L07: Relative pronouns

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L07: Relative pronouns

Post by Peter »

Relative pronouns (Pronomi relativi)

Relative pronouns can be used when referring to persons, animals or things. Unlike in English, where they can sometimes be left out, in Italian they can never be omitted.

They are as follows:

who chi
who, whom, which, that che
(to) whom, (to) which (a) cui (object of preposition)
whose il / la/ i / le cui
whom, which, that il / la quale; i / le quali (subject, object or object of preposition)


Chi is used more commonly in both direct and indirect questions, but also see below.

Che is used as a subject or direct object.
A cui is used as an object of preposition.
Il / la quale and i / le quali: As you can see, unlike chi, che and cui these pronouns and their related definite articles vary in gender and number to make it clear which noun they relate to.

La persona che mi ha telefonata sembrava molto contenta
The person who telephoned me sounded very happy

A cui devo mandare la lettera?
To whom must I send the letter?

La signora che mi ha telefonato voleva sapere a cui dovrebbe mandare una lettera di reclamo
The lady who telephoned me wanted to know to whom she should send a letter of complaint.

Il figlio di Anna, il quale ha appena parlato di andare negli Stati Uniti, vuole viaggiare intorno il mondo
Anna’s son, who has just spoken of going to the United States, wants to travel round the world.

La moglie di Stefano, la quale è appena uscita la stanza è una persona molta strana
Stefano’s wife, who has just left the room, is a very strange person.

Ho letto la lettera della quale ha parlato Luigi alcuni giorni fa
I read the letter that Luigi spoke about (or: about which Luigi spoke) a few days ago.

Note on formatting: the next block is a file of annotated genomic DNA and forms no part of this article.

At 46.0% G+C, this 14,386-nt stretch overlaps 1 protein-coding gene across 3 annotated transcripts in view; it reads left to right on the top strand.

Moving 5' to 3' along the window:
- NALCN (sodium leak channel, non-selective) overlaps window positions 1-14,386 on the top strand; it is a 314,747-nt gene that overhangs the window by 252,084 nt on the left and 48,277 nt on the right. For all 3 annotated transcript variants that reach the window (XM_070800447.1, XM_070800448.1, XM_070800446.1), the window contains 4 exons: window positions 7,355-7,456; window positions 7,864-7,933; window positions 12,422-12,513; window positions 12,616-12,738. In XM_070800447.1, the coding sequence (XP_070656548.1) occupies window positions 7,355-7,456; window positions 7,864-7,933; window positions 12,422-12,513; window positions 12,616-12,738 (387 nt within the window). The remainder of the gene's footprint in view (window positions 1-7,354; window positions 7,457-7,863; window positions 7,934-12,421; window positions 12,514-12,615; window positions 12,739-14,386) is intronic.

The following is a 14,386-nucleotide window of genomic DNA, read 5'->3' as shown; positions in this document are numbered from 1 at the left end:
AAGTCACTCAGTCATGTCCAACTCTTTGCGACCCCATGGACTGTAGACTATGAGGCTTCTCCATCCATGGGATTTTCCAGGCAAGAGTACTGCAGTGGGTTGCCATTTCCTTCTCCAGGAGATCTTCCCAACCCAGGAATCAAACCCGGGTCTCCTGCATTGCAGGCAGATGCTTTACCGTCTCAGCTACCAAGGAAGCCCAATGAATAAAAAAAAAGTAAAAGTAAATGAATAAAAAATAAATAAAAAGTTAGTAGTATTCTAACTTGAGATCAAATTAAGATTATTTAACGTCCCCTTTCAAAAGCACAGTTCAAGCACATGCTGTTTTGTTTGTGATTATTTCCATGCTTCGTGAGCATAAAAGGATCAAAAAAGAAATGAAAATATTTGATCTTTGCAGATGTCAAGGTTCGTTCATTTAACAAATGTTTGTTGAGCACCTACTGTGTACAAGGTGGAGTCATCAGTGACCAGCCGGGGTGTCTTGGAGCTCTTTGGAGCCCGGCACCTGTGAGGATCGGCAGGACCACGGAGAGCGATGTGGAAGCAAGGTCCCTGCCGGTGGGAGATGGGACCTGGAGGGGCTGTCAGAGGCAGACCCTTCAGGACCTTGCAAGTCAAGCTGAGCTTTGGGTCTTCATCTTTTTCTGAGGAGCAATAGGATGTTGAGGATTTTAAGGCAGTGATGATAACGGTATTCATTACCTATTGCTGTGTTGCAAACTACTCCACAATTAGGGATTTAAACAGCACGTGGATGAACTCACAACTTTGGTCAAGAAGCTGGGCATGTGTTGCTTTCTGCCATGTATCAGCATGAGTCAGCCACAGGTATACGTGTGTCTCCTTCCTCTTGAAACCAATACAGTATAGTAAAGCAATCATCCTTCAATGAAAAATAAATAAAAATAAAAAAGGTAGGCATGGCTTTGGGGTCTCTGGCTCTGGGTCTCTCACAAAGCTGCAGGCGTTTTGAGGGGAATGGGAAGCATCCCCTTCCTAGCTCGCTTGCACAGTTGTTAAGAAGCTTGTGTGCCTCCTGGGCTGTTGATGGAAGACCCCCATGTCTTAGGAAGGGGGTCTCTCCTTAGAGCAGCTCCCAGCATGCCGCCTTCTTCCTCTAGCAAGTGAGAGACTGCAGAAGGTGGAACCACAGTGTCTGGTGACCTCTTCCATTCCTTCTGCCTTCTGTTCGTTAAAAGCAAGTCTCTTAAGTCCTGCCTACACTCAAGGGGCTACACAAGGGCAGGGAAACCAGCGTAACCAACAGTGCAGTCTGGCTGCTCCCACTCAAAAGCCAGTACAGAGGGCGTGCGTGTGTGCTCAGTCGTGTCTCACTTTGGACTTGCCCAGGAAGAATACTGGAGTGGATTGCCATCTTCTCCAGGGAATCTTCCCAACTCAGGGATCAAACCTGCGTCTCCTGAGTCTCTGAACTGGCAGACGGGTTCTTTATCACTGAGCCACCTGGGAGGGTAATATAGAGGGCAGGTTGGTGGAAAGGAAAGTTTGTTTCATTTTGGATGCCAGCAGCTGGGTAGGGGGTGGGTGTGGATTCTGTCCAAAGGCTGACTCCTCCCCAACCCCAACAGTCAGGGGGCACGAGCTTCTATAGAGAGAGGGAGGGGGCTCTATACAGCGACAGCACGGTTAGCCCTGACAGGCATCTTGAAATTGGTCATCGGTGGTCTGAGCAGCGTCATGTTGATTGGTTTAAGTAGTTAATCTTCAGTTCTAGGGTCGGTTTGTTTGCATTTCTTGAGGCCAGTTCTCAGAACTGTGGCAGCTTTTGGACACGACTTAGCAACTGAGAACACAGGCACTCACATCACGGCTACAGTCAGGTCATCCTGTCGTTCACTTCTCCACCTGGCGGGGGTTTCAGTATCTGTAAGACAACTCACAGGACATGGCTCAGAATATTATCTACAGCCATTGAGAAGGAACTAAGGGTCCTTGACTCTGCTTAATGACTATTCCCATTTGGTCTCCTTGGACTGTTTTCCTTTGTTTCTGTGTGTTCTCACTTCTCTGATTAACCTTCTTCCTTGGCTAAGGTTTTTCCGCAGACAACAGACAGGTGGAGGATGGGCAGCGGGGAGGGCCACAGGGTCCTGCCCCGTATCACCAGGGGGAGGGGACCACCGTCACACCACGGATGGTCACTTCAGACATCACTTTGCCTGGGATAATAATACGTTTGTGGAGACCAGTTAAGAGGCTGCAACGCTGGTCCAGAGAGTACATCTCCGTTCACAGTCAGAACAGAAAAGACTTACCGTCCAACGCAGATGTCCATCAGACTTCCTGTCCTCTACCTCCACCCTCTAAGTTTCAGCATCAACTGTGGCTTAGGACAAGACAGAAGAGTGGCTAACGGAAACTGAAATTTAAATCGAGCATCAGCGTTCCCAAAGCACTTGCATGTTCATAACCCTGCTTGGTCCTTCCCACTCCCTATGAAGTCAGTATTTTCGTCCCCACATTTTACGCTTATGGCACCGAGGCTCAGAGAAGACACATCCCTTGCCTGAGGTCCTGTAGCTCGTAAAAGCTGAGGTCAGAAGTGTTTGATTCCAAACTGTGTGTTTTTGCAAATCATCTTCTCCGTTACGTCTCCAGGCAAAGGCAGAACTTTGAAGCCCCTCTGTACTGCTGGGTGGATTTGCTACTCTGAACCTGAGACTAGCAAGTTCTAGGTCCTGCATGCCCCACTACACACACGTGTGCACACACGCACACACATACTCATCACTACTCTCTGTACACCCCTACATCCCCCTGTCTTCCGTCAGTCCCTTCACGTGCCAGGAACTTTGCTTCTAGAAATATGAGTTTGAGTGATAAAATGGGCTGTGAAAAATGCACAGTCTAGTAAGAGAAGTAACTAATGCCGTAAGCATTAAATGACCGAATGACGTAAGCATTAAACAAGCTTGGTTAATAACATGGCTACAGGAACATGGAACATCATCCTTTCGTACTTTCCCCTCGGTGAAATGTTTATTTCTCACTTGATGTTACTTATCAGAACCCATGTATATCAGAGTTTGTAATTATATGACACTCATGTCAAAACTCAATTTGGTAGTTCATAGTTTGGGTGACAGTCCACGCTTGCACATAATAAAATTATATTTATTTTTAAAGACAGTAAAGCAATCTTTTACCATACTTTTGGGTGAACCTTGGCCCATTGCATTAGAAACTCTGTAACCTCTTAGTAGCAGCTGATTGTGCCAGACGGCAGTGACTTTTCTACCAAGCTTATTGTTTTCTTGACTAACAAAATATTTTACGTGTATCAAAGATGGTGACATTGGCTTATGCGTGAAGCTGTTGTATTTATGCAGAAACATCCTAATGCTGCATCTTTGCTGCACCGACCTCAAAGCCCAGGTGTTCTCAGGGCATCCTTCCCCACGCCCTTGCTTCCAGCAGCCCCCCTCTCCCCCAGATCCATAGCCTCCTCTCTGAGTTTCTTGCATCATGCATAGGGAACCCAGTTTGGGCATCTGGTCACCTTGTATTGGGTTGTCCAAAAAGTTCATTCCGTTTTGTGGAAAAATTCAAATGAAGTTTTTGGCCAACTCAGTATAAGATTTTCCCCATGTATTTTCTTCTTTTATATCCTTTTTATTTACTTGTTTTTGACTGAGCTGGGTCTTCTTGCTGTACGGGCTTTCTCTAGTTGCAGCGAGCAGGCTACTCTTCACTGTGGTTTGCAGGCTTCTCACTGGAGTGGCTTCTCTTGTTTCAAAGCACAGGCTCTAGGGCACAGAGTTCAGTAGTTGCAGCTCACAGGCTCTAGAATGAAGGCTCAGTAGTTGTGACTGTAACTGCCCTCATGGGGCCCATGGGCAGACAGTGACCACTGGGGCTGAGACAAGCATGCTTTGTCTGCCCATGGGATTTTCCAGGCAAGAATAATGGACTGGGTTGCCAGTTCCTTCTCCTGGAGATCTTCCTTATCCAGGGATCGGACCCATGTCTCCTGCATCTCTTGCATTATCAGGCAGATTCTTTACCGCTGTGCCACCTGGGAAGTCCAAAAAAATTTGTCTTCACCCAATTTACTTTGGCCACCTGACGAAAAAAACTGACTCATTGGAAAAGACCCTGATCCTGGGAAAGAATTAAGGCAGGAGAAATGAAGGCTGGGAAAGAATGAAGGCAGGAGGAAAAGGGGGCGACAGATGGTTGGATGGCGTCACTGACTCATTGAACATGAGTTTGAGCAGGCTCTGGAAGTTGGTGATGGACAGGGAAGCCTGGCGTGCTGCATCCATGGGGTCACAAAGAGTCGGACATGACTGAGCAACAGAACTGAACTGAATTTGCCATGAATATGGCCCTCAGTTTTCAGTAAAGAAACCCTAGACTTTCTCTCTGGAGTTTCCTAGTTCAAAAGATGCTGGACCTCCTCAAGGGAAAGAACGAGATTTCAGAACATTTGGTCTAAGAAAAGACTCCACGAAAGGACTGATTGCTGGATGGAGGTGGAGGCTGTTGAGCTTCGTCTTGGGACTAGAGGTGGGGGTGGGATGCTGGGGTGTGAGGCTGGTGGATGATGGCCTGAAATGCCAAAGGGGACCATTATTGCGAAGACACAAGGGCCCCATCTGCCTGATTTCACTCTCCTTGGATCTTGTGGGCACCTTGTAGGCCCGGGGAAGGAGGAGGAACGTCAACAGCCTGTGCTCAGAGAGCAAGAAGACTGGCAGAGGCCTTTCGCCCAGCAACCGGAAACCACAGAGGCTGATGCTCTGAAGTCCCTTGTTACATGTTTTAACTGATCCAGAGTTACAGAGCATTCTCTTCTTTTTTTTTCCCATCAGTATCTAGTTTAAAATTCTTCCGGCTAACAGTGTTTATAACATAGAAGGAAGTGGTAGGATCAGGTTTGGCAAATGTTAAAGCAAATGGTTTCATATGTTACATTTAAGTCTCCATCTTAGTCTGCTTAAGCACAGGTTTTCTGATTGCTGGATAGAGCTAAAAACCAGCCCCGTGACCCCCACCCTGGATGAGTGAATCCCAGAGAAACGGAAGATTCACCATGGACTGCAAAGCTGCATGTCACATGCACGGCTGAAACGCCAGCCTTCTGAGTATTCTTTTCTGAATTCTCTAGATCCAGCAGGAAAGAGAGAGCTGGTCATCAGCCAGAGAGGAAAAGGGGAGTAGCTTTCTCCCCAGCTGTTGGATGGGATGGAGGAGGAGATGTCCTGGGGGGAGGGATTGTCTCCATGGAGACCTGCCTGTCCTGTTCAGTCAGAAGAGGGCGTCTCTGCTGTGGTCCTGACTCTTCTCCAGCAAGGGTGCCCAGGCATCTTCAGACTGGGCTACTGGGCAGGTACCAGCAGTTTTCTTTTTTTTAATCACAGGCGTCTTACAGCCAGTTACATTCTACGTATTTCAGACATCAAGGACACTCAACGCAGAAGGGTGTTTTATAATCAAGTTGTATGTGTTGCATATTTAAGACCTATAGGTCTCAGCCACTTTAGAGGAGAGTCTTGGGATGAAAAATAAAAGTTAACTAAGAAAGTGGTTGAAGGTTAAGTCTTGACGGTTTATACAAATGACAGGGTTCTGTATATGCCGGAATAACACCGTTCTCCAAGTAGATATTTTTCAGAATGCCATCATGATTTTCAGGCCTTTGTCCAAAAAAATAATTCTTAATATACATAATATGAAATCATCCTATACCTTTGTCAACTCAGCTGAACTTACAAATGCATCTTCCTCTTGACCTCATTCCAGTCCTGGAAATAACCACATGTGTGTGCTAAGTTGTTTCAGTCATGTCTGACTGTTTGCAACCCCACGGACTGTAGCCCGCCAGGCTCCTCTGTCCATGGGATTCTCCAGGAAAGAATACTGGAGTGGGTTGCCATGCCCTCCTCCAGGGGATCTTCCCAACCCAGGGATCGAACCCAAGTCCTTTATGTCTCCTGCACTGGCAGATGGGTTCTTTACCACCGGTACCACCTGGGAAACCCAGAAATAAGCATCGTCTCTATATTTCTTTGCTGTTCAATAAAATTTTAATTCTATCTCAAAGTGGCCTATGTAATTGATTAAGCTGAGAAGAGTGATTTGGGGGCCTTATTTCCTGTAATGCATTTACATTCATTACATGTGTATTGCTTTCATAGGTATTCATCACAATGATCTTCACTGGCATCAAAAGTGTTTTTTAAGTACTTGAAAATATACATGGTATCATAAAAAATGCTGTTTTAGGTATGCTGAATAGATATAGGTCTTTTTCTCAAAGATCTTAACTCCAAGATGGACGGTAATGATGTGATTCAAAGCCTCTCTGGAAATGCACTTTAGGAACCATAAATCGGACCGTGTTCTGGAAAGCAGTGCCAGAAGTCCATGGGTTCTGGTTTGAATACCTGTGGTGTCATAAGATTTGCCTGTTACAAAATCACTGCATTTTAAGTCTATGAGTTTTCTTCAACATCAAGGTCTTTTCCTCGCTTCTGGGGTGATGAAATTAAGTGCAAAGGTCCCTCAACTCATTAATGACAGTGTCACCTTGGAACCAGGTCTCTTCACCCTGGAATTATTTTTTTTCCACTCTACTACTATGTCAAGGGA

Note that in the above example la quale is combined with the preposition di (about) to form della quale. If the noun to which the pronoun relates were masculine then it would be del quale. It follows therefore that you can use other prepositions with quale.

Il signore che hai appena conosciuto, terrà un discorso su della sua crociera a Norvegia.
The gentleman (who) you have just met will give a talk about his cruise to Norway.

This is an example of a case where you must use the relative pronoun in the Italian but where its use is optional in the English. However, if the gentleman’s name was used then you have to use the relative pronoun in both Italian and English.

Signor Bruni, che tu ha consciuto alcune settimane fa, è andato nel Regno Unito.
Mr Brown, whom you met a few weeks ago, has gone to the United Kingdom.

More about chi

As we said above, chi is normally used as the interrogative who? It can be used either in the singular or in the plural, as in the following examples.

Chi è lui?
Who is he?

Chi sono quelle persone con Angelo?
Who are those people with Angelo?

However, there are a number of Italian proverbs where chi is not used interrogatively, for example:

Chi tace acconsente
Silence means consent (literally: he who keeps quiet, consents)

Chi troppo vuole nulla stringe
He who wants too much gets nothing

Chi di spada ferisce di spada perisce
He who lives by the sword dies by the sword

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